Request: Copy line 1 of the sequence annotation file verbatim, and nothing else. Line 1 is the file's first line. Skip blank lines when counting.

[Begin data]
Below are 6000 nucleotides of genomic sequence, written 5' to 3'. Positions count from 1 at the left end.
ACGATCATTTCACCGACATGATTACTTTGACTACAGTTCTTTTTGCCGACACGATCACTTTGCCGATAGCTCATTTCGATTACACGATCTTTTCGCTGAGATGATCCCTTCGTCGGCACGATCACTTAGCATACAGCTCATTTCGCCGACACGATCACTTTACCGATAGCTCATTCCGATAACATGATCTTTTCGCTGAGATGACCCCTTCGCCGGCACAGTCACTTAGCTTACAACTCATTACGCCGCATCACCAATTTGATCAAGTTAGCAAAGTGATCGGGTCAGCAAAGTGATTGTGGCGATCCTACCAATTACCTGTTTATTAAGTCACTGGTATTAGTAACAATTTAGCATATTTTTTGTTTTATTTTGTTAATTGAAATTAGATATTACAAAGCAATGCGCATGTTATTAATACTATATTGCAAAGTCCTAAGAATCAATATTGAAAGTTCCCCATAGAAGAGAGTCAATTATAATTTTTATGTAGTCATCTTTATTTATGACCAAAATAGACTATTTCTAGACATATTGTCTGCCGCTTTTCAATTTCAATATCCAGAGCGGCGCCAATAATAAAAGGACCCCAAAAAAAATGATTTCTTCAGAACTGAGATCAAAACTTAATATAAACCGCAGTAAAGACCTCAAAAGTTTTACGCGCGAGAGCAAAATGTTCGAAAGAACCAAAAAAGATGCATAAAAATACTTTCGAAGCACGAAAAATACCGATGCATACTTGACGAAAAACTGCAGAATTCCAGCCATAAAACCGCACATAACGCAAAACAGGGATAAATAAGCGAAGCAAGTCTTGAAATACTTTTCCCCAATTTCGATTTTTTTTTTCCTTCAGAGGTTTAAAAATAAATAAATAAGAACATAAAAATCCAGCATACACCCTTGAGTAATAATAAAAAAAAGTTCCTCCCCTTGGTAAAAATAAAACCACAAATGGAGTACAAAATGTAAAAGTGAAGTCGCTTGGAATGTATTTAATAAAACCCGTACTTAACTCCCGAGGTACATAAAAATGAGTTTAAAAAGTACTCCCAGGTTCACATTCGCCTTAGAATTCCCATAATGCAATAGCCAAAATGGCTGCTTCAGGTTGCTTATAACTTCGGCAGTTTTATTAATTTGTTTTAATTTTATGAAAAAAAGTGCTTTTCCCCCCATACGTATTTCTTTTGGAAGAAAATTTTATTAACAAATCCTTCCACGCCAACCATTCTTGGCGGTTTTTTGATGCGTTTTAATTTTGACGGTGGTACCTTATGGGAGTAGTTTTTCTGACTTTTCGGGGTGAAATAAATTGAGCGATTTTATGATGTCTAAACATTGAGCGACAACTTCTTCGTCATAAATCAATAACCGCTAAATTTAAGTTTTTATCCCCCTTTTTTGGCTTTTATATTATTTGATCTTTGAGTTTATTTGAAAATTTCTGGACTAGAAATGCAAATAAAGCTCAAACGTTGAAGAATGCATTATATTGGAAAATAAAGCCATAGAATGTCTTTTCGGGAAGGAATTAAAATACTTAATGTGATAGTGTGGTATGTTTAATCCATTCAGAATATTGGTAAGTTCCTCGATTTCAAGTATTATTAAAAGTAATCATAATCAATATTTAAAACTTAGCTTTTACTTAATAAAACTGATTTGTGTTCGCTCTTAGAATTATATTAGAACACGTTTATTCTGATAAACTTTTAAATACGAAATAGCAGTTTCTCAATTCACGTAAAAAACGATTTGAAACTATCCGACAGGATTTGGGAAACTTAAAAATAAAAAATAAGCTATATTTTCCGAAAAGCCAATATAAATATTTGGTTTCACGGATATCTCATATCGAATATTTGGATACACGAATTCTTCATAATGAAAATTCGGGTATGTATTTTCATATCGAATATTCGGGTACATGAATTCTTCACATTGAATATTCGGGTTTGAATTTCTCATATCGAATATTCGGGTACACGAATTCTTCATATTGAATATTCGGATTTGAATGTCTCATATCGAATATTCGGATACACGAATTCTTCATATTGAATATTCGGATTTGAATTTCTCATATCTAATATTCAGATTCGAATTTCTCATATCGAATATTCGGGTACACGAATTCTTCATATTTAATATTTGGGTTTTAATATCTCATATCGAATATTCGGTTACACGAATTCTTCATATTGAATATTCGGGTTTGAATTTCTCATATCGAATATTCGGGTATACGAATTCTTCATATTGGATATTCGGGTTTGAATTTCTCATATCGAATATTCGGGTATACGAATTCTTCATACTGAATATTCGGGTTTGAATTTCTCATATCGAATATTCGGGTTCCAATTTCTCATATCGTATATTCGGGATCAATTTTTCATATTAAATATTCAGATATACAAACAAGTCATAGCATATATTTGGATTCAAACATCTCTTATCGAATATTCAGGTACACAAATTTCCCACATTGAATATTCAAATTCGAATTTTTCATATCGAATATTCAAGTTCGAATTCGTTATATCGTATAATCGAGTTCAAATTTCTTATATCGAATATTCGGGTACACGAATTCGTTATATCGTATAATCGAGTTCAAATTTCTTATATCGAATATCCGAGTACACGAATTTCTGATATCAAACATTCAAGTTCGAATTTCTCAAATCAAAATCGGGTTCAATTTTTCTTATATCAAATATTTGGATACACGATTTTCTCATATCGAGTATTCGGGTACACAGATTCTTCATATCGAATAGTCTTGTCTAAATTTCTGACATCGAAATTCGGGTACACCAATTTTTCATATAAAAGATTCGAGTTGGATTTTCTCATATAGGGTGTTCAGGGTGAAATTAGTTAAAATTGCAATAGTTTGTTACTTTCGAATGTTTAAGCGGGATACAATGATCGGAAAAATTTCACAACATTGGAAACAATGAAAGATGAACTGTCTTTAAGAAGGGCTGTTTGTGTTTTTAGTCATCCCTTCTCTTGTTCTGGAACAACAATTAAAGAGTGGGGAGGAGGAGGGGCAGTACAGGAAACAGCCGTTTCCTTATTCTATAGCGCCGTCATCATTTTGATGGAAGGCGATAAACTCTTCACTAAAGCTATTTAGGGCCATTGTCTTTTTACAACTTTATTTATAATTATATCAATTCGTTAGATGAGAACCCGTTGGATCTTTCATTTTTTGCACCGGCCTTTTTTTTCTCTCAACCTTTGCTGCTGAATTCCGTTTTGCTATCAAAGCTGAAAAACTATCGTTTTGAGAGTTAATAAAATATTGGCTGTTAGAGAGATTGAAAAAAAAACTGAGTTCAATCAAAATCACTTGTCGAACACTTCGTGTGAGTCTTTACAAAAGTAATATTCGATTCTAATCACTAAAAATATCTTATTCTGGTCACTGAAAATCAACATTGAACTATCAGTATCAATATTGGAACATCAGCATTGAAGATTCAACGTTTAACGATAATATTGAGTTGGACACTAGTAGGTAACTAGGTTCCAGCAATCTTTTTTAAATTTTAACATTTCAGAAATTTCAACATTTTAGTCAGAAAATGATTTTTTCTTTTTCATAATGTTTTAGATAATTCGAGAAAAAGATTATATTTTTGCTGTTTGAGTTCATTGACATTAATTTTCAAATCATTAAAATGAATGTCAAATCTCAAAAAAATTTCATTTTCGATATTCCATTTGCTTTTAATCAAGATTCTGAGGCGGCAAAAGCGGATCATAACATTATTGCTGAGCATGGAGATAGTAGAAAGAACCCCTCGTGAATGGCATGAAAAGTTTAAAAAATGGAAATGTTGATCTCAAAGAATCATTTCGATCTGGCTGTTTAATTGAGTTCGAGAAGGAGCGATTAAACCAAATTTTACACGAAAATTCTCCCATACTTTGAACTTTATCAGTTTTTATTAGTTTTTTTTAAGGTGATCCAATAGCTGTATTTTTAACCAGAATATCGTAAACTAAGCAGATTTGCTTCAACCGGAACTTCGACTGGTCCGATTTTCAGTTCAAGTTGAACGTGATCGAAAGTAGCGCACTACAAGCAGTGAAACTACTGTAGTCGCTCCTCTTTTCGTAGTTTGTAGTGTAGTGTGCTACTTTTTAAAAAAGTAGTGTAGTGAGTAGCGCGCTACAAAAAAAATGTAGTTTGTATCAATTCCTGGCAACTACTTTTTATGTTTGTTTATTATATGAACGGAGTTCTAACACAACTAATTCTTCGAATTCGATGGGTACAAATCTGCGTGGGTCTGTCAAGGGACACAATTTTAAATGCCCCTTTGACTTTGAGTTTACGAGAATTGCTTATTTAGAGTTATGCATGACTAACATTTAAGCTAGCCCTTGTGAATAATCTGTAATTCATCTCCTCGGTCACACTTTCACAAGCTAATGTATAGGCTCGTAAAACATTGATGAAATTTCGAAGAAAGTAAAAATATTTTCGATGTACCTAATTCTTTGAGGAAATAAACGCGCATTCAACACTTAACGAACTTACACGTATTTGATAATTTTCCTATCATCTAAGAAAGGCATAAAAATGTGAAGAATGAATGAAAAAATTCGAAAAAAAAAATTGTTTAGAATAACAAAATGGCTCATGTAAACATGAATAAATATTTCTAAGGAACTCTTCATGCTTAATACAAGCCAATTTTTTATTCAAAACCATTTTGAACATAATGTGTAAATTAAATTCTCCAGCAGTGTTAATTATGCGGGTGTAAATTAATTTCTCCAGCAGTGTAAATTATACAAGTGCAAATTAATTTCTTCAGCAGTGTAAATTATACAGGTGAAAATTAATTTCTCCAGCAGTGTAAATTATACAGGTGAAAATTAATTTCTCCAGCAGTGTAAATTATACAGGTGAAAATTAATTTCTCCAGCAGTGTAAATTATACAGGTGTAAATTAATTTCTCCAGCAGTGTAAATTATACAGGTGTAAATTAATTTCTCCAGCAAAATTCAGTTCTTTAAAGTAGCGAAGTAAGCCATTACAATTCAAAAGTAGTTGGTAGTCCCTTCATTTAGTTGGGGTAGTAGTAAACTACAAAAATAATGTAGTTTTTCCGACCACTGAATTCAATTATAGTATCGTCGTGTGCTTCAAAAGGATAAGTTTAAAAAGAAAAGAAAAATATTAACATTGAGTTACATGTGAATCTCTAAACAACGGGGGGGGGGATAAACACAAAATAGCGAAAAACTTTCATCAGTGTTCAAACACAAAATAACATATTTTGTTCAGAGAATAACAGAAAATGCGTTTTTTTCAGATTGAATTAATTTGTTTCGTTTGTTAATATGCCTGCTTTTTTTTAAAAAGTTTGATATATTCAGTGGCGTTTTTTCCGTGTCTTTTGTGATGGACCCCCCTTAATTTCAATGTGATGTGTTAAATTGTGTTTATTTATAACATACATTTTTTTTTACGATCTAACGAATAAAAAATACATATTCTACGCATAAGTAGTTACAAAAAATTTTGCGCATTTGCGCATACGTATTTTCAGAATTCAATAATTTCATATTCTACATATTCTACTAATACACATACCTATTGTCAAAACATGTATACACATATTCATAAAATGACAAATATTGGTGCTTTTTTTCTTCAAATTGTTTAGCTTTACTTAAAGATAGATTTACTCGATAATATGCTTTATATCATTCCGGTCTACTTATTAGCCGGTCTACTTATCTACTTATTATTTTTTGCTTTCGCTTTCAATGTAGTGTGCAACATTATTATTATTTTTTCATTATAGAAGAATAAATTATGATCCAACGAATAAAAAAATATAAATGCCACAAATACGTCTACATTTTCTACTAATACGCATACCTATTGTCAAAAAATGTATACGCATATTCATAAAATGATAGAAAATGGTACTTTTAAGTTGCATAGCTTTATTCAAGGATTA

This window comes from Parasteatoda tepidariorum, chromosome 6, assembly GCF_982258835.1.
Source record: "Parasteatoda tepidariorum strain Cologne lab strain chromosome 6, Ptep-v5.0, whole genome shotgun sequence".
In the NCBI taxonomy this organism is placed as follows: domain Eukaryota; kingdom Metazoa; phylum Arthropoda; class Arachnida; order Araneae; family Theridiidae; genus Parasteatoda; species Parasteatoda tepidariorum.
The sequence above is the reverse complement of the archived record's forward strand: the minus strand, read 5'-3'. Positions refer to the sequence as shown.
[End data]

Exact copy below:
Below are 6000 nucleotides of genomic sequence, written 5' to 3'. Positions count from 1 at the left end.